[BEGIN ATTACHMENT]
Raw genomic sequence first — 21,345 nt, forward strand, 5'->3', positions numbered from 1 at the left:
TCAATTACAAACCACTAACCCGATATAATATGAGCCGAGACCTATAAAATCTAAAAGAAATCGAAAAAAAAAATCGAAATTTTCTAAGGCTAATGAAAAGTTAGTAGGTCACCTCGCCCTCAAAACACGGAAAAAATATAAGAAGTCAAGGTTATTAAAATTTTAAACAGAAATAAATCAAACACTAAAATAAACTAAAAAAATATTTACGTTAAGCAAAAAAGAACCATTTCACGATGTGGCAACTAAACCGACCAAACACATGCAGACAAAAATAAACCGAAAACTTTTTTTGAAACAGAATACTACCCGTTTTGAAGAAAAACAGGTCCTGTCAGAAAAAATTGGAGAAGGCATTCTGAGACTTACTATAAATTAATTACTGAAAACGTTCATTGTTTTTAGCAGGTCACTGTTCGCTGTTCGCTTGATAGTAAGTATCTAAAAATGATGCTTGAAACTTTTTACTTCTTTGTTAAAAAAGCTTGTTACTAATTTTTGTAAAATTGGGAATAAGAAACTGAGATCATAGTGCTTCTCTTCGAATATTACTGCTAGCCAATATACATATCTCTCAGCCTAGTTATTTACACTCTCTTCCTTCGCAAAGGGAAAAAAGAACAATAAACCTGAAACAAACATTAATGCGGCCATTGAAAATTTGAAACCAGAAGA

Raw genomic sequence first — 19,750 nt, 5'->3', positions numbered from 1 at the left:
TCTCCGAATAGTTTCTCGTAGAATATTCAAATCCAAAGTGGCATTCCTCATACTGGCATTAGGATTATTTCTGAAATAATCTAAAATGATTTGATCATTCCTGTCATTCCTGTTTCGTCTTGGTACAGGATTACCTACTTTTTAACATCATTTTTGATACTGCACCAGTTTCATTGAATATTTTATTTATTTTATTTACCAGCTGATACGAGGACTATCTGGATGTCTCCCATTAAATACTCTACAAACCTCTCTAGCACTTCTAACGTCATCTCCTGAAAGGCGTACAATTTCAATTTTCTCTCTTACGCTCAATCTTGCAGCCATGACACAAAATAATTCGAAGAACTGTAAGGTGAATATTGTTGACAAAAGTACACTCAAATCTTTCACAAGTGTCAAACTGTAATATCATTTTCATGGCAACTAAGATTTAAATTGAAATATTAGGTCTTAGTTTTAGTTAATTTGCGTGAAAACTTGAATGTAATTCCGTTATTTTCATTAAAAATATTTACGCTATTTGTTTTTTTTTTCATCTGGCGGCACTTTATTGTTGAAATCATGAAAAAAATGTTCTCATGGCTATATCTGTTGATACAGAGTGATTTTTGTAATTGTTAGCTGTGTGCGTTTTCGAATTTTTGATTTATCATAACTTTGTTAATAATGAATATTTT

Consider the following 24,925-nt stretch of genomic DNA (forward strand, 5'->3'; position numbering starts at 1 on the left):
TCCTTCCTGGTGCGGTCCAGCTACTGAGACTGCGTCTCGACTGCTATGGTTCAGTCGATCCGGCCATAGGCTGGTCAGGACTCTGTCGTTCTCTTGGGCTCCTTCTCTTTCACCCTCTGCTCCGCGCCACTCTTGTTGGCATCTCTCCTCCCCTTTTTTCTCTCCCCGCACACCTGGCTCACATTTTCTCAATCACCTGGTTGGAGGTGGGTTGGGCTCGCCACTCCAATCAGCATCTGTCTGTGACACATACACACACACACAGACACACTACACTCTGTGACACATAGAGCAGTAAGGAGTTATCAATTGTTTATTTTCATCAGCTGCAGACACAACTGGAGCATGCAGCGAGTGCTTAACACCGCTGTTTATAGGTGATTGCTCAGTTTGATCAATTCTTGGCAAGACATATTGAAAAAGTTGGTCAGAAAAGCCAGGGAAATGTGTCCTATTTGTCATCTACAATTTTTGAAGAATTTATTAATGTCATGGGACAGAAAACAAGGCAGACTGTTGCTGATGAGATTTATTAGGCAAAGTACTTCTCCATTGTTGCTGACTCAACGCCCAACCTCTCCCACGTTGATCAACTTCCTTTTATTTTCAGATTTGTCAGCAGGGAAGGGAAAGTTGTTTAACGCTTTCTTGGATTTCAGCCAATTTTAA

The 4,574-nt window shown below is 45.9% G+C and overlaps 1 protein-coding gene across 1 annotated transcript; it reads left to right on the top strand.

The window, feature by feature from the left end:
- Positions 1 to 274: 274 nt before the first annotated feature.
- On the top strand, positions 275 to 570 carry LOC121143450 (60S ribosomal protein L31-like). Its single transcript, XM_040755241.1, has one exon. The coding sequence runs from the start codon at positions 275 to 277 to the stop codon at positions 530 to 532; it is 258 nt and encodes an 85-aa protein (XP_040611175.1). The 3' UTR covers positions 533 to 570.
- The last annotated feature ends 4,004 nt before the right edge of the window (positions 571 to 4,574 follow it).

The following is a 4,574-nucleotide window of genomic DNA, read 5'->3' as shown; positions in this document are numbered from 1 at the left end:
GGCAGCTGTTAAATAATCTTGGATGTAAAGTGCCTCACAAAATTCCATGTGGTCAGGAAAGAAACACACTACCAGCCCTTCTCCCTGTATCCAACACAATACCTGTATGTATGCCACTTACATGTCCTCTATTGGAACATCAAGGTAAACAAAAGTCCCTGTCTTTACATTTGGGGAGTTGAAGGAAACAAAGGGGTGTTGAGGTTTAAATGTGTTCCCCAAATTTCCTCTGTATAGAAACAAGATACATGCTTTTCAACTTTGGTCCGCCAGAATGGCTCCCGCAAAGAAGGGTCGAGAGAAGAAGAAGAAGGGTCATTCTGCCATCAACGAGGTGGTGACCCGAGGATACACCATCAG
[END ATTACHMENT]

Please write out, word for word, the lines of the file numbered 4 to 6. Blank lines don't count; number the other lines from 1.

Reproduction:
TCTCCGAATAGTTTCTCGTAGAATATTCAAATCCAAAGTGGCATTCCTCATACTGGCATTAGGATTATTTCTGAAATAATCTAAAATGATTTGATCATTCCTGTCATTCCTGTTTCGTCTTGGTACAGGATTACCTACTTTTTAACATCATTTTTGATACTGCACCAGTTTCATTGAATATTTTATTTATTTTATTTACCAGCTGATACGAGGACTATCTGGATGTCTCCCATTAAATACTCTACAAACCTCTCTAGCACTTCTAACGTCATCTCCTGAAAGGCGTACAATTTCAATTTTCTCTCTTACGCTCAATCTTGCAGCCATGACACAAAATAATTCGAAGAACTGTAAGGTGAATATTGTTGACAAAAGTACACTCAAATCTTTCACAAGTGTCAAACTGTAATATCATTTTCATGGCAACTAAGATTTAAATTGAAATATTAGGTCTTAGTTTTAGTTAATTTGCGTGAAAACTTGAATGTAATTCCGTTATTTTCATTAAAAATATTTACGCTATTTGTTTTTTTTTTCATCTGGCGGCACTTTATTGTTGAAATCATGAAAAAAATGTTCTCATGGCTATATCTGTTGATACAGAGTGATTTTTGTAATTGTTAGCTGTGTGCGTTTTCGAATTTTTGATTTATCATAACTTTGTTAATAATGAATATTTT

Consider the following 24,925-nt stretch of genomic DNA (forward strand, 5'->3'; position numbering starts at 1 on the left):
TCCTTCCTGGTGCGGTCCAGCTACTGAGACTGCGTCTCGACTGCTATGGTTCAGTCGATCCGGCCATAGGCTGGTCAGGACTCTGTCGTTCTCTTGGGCTCCTTCTCTTTCACCCTCTGCTCCGCGCCACTCTTGTTGGCATCTCTCCTCCCCTTTTTTCTCTCCCCGCACACCTGGCTCACATTTTCTCAATCACCTGGTTGGAGGTGGGTTGGGCTCGCCACTCCAATCAGCATCTGTCTGTGACACATACACACACACACAGACACACTACACTCTGTGACACATAGAGCAGTAAGGAGTTATCAATTGTTTATTTTCATCAGCTGCAGACACAACTGGAGCATGCAGCGAGTGCTTAACACCGCTGTTTATAGGTGATTGCTCAGTTTGATCAATTCTTGGCAAGACATATTGAAAAAGTTGGTCAGAAAAGCCAGGGAAATGTGTCCTATTTGTCATCTACAATTTTTGAAGAATTTATTAATGTCATGGGACAGAAAACAAGGCAGACTGTTGCTGATGAGATTTATTAGGCAAAGTACTTCTCCATTGTTGCTGACTCAACGCCCAACCTCTCCCACGTTGATCAACTTCCTTTTATTTTCAGATTTGTCAGCAGGGAAGGGAAAGTTGTTTAACGCTTTCTTGGATTTCAGCCAATTTTAA